Friday, October 18, 2013

BOOK REVIEW: Berlin Wolf by Mark Florida-James

Berlin Wolf
‘We must catch up with the boat,’ he urged himself. As hard as he tried, Peter was too weak to raise his body from the ground. He cried as he thought of his parents, the salty tears warming his face. After a while he heard a noise that he could not quite place. It gradually grew louder and closer. Then it became terrifyingly clear. ‘Soldiers!’ 

The bond between a man and his dog is unique. For Peter, a boy of 15, it is so strong that he risks his own life to save that of his dog, Wolfi. It is 1942. Peter is Jewish, and with his parents he is escaping the Nazis. A decision to jump into the icy waters of the River Spree to rescue Wolfi ultimately saves his own life as well, for they have been betrayed and his parents are taken. Left to fend for himself, Peter hides out in the woods, foraging and hunting. Life is tough, but he and Wolfi are together.

One day, a visitor stumbles into their den. Franz, also 15, has escaped from a labour camp. The three become close friends and have many adventures together. When they can no longer cope in the wild, they turn to a family friend, Aunt Berta. The wife of a wealthy industrialist, she takes them in. But their peace is short-lived; Kurt, Aunt Berta’s adopted son and a fanatical Nazi, betrays them. With the help of new friends, the two boys not only save themselves from capture but are able to rescue others in hiding.  - goodreads

4.75 stars!

I am so happy I read this book. And I urge everyone to go and pick it up.  Admittingly at times this book was slow at times and seemed to drag on., however I found it was a time where a slow story line worked. 

It's WWII, and Peter,  his family (all who are Jewish) and his dog Wolfi  go on faith alone to trust someone to help them flee from Nazi Germany.  Once on the boat, Wolfi falls into the icy cold river, and faced with a decision Peter jumps in and tries to save his dogs life. This decision ultimately saves his own life too as his parents are betrayed and sent to the camps. 

Peter and Wolfi go live in the woods and have to fend for themselves, giving each other a sense of comfort. Peter was also very well trained in the outdoors, knowing how to fish, make fire, etc. By knowing this and having a constant companion he survived through the winter. 
One way that helped is survival is Peter stealing a Hitler's Youth uniform and pretending to be a member, luckily he was born with blue eyes and blonde hair. Imagine for a second what this means. You are dressing up as the enemy. As the people who are spewing hate propaganda about you and your religion/race.  I can't even imagine the type of courage this would take.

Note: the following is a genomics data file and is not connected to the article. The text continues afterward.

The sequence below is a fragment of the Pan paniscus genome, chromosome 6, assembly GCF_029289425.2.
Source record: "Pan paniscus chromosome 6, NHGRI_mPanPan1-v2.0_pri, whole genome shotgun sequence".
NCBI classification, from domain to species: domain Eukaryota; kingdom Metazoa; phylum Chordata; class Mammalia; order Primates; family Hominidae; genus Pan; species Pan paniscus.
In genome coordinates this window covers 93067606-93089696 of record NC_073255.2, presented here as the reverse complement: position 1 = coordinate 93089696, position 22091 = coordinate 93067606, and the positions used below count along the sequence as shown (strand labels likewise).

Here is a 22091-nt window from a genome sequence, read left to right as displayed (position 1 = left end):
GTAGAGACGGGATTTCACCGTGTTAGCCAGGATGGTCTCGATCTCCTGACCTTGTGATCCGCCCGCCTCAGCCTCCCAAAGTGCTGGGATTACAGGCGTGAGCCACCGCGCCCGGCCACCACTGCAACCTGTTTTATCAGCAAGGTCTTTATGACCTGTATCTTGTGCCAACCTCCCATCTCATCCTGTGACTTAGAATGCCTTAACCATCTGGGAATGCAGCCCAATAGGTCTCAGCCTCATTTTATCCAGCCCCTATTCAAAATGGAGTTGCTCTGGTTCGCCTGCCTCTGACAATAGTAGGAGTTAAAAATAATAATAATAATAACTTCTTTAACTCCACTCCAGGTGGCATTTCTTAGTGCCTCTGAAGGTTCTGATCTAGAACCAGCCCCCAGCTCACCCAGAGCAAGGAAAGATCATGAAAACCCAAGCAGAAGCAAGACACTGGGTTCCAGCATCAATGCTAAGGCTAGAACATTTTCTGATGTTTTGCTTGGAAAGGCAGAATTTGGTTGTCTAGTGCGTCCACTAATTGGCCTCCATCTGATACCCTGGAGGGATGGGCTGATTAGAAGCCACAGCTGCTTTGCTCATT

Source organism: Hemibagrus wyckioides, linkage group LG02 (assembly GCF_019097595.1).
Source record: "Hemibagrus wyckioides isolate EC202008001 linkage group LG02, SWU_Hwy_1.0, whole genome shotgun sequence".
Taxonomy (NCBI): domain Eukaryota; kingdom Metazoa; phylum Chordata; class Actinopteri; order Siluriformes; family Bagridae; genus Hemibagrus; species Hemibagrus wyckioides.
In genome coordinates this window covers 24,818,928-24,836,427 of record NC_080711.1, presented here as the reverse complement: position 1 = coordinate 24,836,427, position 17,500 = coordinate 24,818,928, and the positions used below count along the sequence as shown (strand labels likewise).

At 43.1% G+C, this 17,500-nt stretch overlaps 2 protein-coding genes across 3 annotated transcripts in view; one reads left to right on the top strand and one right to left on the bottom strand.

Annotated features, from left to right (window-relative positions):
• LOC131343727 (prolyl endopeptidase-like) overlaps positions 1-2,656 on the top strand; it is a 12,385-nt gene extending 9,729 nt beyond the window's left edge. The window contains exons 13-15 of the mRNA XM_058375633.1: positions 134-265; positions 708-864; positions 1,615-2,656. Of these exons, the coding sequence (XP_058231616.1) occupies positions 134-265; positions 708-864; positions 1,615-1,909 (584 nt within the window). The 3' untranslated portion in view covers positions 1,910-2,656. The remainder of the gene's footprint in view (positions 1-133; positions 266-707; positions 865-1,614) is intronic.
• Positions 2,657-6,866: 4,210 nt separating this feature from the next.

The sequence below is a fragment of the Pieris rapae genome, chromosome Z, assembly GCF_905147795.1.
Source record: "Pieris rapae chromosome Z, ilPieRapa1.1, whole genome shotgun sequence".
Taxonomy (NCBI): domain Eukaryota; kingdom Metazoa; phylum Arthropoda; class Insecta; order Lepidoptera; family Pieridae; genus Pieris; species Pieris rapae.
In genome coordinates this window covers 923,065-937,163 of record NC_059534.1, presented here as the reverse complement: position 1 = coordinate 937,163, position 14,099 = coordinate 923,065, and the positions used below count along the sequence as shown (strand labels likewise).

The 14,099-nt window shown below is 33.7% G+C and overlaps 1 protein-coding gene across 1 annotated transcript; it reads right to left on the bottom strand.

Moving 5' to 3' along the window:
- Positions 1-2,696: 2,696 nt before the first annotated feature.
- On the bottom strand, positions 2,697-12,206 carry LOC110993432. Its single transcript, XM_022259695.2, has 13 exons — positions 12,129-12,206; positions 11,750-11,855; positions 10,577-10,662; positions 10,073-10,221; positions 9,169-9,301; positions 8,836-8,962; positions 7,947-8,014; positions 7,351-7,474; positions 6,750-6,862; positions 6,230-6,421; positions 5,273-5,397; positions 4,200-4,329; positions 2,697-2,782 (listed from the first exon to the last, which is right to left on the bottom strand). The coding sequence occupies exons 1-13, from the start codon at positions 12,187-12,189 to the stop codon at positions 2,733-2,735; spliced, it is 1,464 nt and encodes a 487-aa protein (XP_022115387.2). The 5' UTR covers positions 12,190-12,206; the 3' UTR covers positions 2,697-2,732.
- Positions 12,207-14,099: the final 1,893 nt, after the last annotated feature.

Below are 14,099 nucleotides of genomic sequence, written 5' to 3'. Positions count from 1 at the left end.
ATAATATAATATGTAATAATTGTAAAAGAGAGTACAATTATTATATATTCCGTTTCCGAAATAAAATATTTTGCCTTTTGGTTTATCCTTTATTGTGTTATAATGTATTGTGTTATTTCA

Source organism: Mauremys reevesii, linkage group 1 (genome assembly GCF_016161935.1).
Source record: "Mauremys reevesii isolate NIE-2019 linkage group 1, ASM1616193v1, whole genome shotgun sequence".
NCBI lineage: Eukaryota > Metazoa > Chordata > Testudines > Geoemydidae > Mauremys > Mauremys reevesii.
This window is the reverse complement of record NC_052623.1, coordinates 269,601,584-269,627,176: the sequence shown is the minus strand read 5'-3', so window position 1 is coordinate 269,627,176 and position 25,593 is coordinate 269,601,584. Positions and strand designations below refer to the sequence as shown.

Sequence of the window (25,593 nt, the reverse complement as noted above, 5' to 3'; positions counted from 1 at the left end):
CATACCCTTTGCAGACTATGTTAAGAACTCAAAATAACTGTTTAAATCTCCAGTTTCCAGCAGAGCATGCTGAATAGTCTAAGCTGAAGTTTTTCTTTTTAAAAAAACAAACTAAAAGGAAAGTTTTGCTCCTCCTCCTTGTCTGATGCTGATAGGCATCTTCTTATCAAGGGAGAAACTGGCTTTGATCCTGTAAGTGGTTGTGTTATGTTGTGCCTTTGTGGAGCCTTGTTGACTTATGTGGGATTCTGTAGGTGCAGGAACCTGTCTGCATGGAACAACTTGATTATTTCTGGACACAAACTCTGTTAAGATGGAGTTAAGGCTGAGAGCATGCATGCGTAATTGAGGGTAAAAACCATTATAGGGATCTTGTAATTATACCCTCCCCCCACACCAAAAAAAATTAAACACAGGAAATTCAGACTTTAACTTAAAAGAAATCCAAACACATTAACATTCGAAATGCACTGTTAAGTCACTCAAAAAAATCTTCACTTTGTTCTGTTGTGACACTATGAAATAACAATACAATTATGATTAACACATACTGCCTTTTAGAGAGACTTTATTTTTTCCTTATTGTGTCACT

About a year later, a stranger stumbles into their camp, Franz. He is also 15 and is an enemy of the state- having escaped from one of the work camps.  Peter, Franz and Wolfi  mesh well together and begin to garner each other;s trust. So much that they leave the safety of the forest and move in with Franz family friend, "Aunt" Berta.  I loved Aunt Berta as a character along with her actress friend whose name I just cannot think of while I am writing this, and I can only hope that there were people like this during the war. 

Enter the second part of the book.  While living with Aunt Berta they face many challenge, and all the twists and turns that come about with trying to stay hidden and yet help other Jews escape/hide. My own complaint of the book is that a lot of the challenges that they faced, ended positively. I know this sounds like a weird thing to complain about, but sometimes I wanted it to end badly just so they could figure out some other way to deal with the problems and to maybe show that it wasn't always easy. 

I loved how all the characters were deeply indebted and loyal to each other. Nothing like tragedy brings you together I suppose.  I also loved that one of the main 'characters' was Wolfi. If it wasn't for him a lot of the chapters would have ended badly.  I also think it was no coincidence that Florida-James named the dog Wolfi, as it had many connections to Hitler.

I guess my final thoughts on this book is basically I really enjoyed it. It took you on a story basically about a young Jewish boy and his dog growing up in the worst possible time for them and learning how to survive in the hate filled world. Peter grows up to be what I can only assume, a fine young gentleman.  While I wished some of the challenges faced turned a bit darker, I didn't know that the next one wouldn't. 

Usually I am not a fan of war stories, especially war movies  I just don't' like them- but lately with this book and books like The Book Thief grabbing my attention, I may have to try and read a few more.   

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